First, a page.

Published: 12 Nov 2013
Wade Lewis breeds quarter horses as a hobby, but his career as an Oracle professional has been more like a thoroughbred -- longer, steadier and filled with a few more turns.
Lewis has been in IT since the 1970s. He was in a department tracking high-accident locations for the Oklahoma Highway Department, and the application he ran was on a mainframe. After spending the next 15 years working on big iron as an employee and consultant, an insurance company in Texas asked him to implement Oracle Financials. And thus his Oracle career began. Now, more than 30 years later, the 56-year-old is the chief information officer for Georg Fischer Central Plastics LLC, an Oklahoma-based manufacturer for the piping industry, and a big Oracle user.
Back in the day, the mantra was that "you'd never get fired for picking IBM." Lewis says, in some regards, that is how it is with Oracle today. He sees Oracle and SAP as being the only two big players in the enterprise applications game, at least for now. Most of the smaller applications players can't support features like multilingual and multicurrency, which Lewis says are necessary for a global company like Georg Fischer.
And, according to Lewis, it's all about software now. That wasn't always the case.
"When I first started implementing Oracle, the biggest decision was the hardware you would choose," he said. "Now software is the big choice, and hardware is a commodity."
ERP upgrades and horse breeding
Lewis is deliberate and patient in his approach to technology. He has a five-year plan for everything in his IT organization, and he doesn't tend to be an early adopter. The company is now embracing server and desktop virtualization, and hadn't upgraded its ERP system for five years before recently moving to E-Business Suite R12.
His approach to IT has been similar to his hobby business, where he breeds quarter horses for racing. Good breeding takes a lot of time, patience and planning. Lewis grew up in a rural environment and has been around horses his entire life. Back in the 1980s, Oklahoma legalized pari-mutuel betting for horse racing, and the sport took off. Lewis became interested and, soon after, started breeding and selling horses and their offspring.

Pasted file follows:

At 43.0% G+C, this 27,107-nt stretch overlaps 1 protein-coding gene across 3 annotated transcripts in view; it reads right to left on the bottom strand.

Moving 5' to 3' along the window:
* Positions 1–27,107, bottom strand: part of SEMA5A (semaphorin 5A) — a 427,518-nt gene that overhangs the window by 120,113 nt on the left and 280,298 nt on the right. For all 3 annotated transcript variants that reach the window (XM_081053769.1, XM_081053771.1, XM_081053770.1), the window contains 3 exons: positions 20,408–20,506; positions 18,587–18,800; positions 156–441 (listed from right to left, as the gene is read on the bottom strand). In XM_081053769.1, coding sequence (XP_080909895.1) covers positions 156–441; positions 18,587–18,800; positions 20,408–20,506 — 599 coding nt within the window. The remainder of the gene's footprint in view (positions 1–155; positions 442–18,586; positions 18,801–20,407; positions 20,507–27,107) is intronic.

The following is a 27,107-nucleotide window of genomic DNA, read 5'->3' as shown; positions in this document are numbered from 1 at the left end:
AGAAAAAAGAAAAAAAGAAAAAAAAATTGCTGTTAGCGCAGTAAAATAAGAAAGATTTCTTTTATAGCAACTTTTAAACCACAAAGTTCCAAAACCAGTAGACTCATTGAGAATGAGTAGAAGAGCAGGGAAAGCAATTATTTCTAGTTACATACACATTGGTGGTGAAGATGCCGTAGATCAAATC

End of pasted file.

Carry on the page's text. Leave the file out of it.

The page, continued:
Quarter horses are like the sprinters of the horse-racing world. Their races are shorter, and the horses run faster -- upwards of 50 miles per hour (mph), compared to about 30 mph for thoroughbreds.
"I treat it like a business," Lewis says. "We try to make a profit."
While he breeds the quarter horses that run sprints, Lewis tends to be more of a thoroughbred when it comes to running his IT organization. That was the case when he decided that Georg Fischer needed to upgrade its EBS system. EBS R11 was no longer under Oracle Premier Support, meaning if you found a bug you wouldn't be able to get a patch for it. That was one of the main factors in the Georg Fischer decision to upgrade to R12, but it still wasn't an easy decision.
"All of our previous upgrades were within the same release," he said. "This is our first upgrade where we went to another major version, and we probably won't have to do that again for another five years, or maybe more."
According to Lewis, planning and implementing the EBS upgrade took almost three years. There was a lot of testing to make sure that, when the company did upgrade, it had minimal effect on business users. The company usually does maintenance on Saturday nights, when they have few manufacturing employees needing the system.
The actual upgrade itself, which happened in July, took 68 hours. It started on a Friday, and the new version was operational by Monday morning.
"A lot of times in IT it is all about the planning," Lewis says. "Execution is a second thought. It's all about whether you're ready to be there and are prepared for as many scenarios as possible."
Shunning ERP customizations
Lewis taking a deliberate approach to IT doesn't mean he's averse to change. His company is embracing virtualization, for example, and they've upgraded to EBS R12. The same goes for customization.
For as far back as Lewis can remember, IT organizations were used to employing staff to customize software for their company's purposes. But now, Lewis says that Oracle has implemented more personalizations -- and has its fingers in more industry vertical applications -- so customization isn't as necessary.
"We used to customize the hell out of stuff. We would do some hard-core coding," he says. "Those days are gone. Customizations are a thing of the past. Now you can take software off the shelf and have it behave the way you want."
Lewis adds that it all comes down to process improvement. The company has in-depth statistics tracking its manufacturing process -- the paths that pickers travel to pick up products in the warehouse, how long it takes to inspect a product, or to store it, and so on.
"I have several teams trying to identify what we can do to be more efficient with our ERP system," he said. "We're looking for any way to improve the business."
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